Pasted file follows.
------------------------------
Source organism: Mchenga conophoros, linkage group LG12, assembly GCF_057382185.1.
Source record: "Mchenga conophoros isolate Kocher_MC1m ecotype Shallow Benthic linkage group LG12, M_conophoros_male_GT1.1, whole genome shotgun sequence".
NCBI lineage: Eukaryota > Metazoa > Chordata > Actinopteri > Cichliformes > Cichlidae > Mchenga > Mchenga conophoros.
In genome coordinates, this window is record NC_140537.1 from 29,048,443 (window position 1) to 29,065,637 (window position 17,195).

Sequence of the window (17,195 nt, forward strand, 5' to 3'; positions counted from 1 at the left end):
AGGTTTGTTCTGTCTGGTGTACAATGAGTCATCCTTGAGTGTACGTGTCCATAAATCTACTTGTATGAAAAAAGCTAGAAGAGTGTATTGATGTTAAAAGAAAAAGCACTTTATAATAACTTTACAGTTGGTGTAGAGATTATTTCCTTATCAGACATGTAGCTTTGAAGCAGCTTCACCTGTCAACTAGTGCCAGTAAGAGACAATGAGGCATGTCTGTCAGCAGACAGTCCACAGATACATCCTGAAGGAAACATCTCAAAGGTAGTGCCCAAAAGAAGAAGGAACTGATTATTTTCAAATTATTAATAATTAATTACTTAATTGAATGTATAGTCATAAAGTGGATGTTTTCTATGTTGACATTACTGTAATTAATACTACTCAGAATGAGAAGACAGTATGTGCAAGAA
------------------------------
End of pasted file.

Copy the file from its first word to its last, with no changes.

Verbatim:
Source organism: Mchenga conophoros, linkage group LG12, assembly GCF_057382185.1.
Source record: "Mchenga conophoros isolate Kocher_MC1m ecotype Shallow Benthic linkage group LG12, M_conophoros_male_GT1.1, whole genome shotgun sequence".
NCBI lineage: Eukaryota > Metazoa > Chordata > Actinopteri > Cichliformes > Cichlidae > Mchenga > Mchenga conophoros.
In genome coordinates, this window is record NC_140537.1 from 29,048,443 (window position 1) to 29,065,637 (window position 17,195).

Sequence of the window (17,195 nt, forward strand, 5' to 3'; positions counted from 1 at the left end):
AGGTTTGTTCTGTCTGGTGTACAATGAGTCATCCTTGAGTGTACGTGTCCATAAATCTACTTGTATGAAAAAAGCTAGAAGAGTGTATTGATGTTAAAAGAAAAAGCACTTTATAATAACTTTACAGTTGGTGTAGAGATTATTTCCTTATCAGACATGTAGCTTTGAAGCAGCTTCACCTGTCAACTAGTGCCAGTAAGAGACAATGAGGCATGTCTGTCAGCAGACAGTCCACAGATACATCCTGAAGGAAACATCTCAAAGGTAGTGCCCAAAAGAAGAAGGAACTGATTATTTTCAAATTATTAATAATTAATTACTTAATTGAATGTATAGTCATAAAGTGGATGTTTTCTATGTTGACATTACTGTAATTAATACTACTCAGAATGAGAAGACAGTATGTGCAAGAA